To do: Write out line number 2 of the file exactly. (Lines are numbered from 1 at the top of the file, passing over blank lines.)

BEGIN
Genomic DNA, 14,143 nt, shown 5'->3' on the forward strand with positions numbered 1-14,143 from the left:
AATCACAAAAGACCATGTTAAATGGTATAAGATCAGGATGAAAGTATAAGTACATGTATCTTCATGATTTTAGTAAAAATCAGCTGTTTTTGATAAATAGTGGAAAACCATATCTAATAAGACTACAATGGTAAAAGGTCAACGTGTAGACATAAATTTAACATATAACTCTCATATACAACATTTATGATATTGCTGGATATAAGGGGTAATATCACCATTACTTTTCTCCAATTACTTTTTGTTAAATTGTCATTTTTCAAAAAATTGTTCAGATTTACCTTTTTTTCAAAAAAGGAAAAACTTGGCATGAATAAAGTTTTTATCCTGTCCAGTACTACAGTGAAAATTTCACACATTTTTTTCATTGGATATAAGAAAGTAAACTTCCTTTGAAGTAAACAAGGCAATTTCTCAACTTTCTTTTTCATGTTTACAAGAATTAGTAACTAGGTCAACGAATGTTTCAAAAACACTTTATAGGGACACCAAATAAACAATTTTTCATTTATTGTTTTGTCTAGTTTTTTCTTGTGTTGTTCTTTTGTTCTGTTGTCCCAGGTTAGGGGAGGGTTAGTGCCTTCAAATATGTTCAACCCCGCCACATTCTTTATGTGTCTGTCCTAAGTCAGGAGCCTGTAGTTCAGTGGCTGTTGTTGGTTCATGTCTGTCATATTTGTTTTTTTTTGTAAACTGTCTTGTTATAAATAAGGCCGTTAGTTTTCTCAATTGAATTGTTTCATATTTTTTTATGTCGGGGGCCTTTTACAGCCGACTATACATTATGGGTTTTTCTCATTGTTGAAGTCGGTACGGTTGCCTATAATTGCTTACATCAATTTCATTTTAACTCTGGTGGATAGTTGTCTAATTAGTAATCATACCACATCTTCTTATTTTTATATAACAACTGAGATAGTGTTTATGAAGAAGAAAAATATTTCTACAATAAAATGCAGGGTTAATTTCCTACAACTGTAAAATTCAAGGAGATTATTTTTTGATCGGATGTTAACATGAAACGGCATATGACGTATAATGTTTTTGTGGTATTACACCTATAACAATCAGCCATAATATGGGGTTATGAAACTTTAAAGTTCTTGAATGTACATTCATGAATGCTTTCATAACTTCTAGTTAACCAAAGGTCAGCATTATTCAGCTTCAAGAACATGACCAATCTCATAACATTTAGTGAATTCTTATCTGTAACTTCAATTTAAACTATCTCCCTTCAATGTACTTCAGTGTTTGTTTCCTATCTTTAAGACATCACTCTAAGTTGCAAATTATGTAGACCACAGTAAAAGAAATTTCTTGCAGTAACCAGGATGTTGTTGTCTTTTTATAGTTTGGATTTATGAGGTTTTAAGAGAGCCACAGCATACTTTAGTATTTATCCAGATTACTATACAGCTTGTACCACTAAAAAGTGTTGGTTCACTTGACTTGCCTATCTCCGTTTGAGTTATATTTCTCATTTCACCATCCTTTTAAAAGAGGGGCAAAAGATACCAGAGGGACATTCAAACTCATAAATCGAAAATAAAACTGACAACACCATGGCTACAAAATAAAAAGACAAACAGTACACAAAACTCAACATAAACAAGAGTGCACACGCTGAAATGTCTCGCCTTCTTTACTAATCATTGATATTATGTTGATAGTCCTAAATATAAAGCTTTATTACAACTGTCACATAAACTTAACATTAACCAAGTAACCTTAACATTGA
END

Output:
AATCACAAAAGACCATGTTAAATGGTATAAGATCAGGATGAAAGTATAAGTACATGTATCTTCATGATTTTAGTAAAAATCAGCTGTTTTTGATAAATAGTGGAAAACCATATCTAATAAGACTACAATGGTAAAAGGTCAACGTGTAGACATAAATTTAACATATAACTCTCATATACAACATTTATGATATTGCTGGATATAAGGGGTAATATCACCATTACTTTTCTCCAATTACTTTTTGTTAAATTGTCATTTTTCAAAAAATTGTTCAGATTTACCTTTTTTTCAAAAAAGGAAAAACTTGGCATGAATAAAGTTTTTATCCTGTCCAGTACTACAGTGAAAATTTCACACATTTTTTTCATTGGATATAAGAAAGTAAACTTCCTTTGAAGTAAACAAGGCAATTTCTCAACTTTCTTTTTCATGTTTACAAGAATTAGTAACTAGGTCAACGAATGTTTCAAAAACACTTTATAGGGACACCAAATAAACAATTTTTCATTTATTGTTTTGTCTAGTTTTTTCTTGTGTTGTTCTTTTGTTCTGTTGTCCCAGGTTAGGGGAGGGTTAGTGCCTTCAAATATGTTCAACCCCGCCACATTCTTTATGTGTCTGTCCTAAGTCAGGAGCCTGTAGTTCAGTGGCTGTTGTTGGTTCATGTCTGTCATATTTGTTTTTTTTTGTAAACTGTCTTGTTATAAATAAGGCCGTTAGTTTTCTCAATTGAATTGTTTCATATTTTTTTATGTCGGGGGCCTTTTACAGCCGACTATACATTATGGGTTTTTCTCATTGTTGAAGTCGGTACGGTTGCCTATAATTGCTTACATCAATTTCATTTTAACTCTGGTGGATAGTTGTCTAATTAGTAATCATACCACATCTTCTTATTTTTATATAACAACTGAGATAGTGTTTATGAAGAAGAAAAATATTTCTACAATAAAATGCAGGGTTAATTTCCTACAACTGTAAAATTCAAGGAGATTATTTTTTGATCGGATGTTAACATGAAACGGCATATGACGTATAATGTTTTTGTGGTATTACACCTATAACAATCAGCCATAATATGGGGTTATGAAACTTTAAAGTTCTTGAATGTACATTCATGAATGCTTTCATAACTTCTAGTTAACCAAAGGTCAGCATTATTCAGCTTCAAGAACATGACCAATCTCATAACATTTAGTGAATTCTTATCTGTAACTTCAATTTAAACTATCTCCCTTCAATGTACTTCAGTGTTTGTTTCCTATCTTTAAGACATCACTCTAAGTTGCAAATTATGTAGACCACAGTAAAAGAAATTTCTTGCAGTAACCAGGATGTTGTTGTCTTTTTATAGTTTGGATTTATGAGGTTTTAAGAGAGCCACAGCATACTTTAGTATTTATCCAGATTACTATACAGCTTGTACCACTAAAAAGTGTTGGTTCACTTGACTTGCCTATCTCCGTTTGAGTTATATTTCTCATTTCACCATCCTTTTAAAAGAGGGGCAAAAGATACCAGAGGGACATTCAAACTCATAAATCGAAAATAAAACTGACAACACCATGGCTACAAAATAAAAAGACAAACAGTACACAAAACTCAACATAAACAAGAGTGCACACGCTGAAATGTCTCGCCTTCTTTACTAATCATTGATATTATGTTGATAGTCCTAAATATAAAGCTTTATTACAACTGTCACATAAACTTAACATTAACCAAGTAACCTTAACATTGA